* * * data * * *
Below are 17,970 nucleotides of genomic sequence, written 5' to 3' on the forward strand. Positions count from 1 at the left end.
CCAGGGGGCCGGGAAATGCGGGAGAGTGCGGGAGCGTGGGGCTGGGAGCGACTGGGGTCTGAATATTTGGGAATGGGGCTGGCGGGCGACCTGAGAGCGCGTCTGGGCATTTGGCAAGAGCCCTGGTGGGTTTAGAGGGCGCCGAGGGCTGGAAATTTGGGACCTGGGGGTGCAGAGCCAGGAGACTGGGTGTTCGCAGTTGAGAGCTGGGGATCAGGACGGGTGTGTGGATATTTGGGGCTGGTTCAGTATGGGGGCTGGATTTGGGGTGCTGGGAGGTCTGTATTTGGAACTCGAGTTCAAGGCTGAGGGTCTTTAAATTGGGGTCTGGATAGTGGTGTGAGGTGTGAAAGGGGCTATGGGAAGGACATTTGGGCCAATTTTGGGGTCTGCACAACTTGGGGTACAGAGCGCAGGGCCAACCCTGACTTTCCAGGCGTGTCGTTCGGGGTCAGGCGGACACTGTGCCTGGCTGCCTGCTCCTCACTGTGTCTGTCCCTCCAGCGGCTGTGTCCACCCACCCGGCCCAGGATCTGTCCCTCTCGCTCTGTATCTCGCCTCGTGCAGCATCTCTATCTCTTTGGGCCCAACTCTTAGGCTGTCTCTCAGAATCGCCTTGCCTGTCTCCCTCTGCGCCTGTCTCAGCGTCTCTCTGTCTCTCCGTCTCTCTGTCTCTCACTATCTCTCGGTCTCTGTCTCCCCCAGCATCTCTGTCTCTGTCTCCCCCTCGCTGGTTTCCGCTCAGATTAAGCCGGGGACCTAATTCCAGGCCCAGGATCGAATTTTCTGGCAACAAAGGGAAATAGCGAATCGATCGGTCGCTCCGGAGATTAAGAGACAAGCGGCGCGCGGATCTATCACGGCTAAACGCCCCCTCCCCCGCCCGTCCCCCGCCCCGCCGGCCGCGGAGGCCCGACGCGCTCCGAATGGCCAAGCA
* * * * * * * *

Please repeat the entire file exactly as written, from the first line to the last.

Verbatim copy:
Below are 17,970 nucleotides of genomic sequence, written 5' to 3' on the forward strand. Positions count from 1 at the left end.
CCAGGGGGCCGGGAAATGCGGGAGAGTGCGGGAGCGTGGGGCTGGGAGCGACTGGGGTCTGAATATTTGGGAATGGGGCTGGCGGGCGACCTGAGAGCGCGTCTGGGCATTTGGCAAGAGCCCTGGTGGGTTTAGAGGGCGCCGAGGGCTGGAAATTTGGGACCTGGGGGTGCAGAGCCAGGAGACTGGGTGTTCGCAGTTGAGAGCTGGGGATCAGGACGGGTGTGTGGATATTTGGGGCTGGTTCAGTATGGGGGCTGGATTTGGGGTGCTGGGAGGTCTGTATTTGGAACTCGAGTTCAAGGCTGAGGGTCTTTAAATTGGGGTCTGGATAGTGGTGTGAGGTGTGAAAGGGGCTATGGGAAGGACATTTGGGCCAATTTTGGGGTCTGCACAACTTGGGGTACAGAGCGCAGGGCCAACCCTGACTTTCCAGGCGTGTCGTTCGGGGTCAGGCGGACACTGTGCCTGGCTGCCTGCTCCTCACTGTGTCTGTCCCTCCAGCGGCTGTGTCCACCCACCCGGCCCAGGATCTGTCCCTCTCGCTCTGTATCTCGCCTCGTGCAGCATCTCTATCTCTTTGGGCCCAACTCTTAGGCTGTCTCTCAGAATCGCCTTGCCTGTCTCCCTCTGCGCCTGTCTCAGCGTCTCTCTGTCTCTCCGTCTCTCTGTCTCTCACTATCTCTCGGTCTCTGTCTCCCCCAGCATCTCTGTCTCTGTCTCCCCCTCGCTGGTTTCCGCTCAGATTAAGCCGGGGACCTAATTCCAGGCCCAGGATCGAATTTTCTGGCAACAAAGGGAAATAGCGAATCGATCGGTCGCTCCGGAGATTAAGAGACAAGCGGCGCGCGGATCTATCACGGCTAAACGCCCCCTCCCCCGCCCGTCCCCCGCCCCGCCGGCCGCGGAGGCCCGACGCGCTCCGAATGGCCAAGCA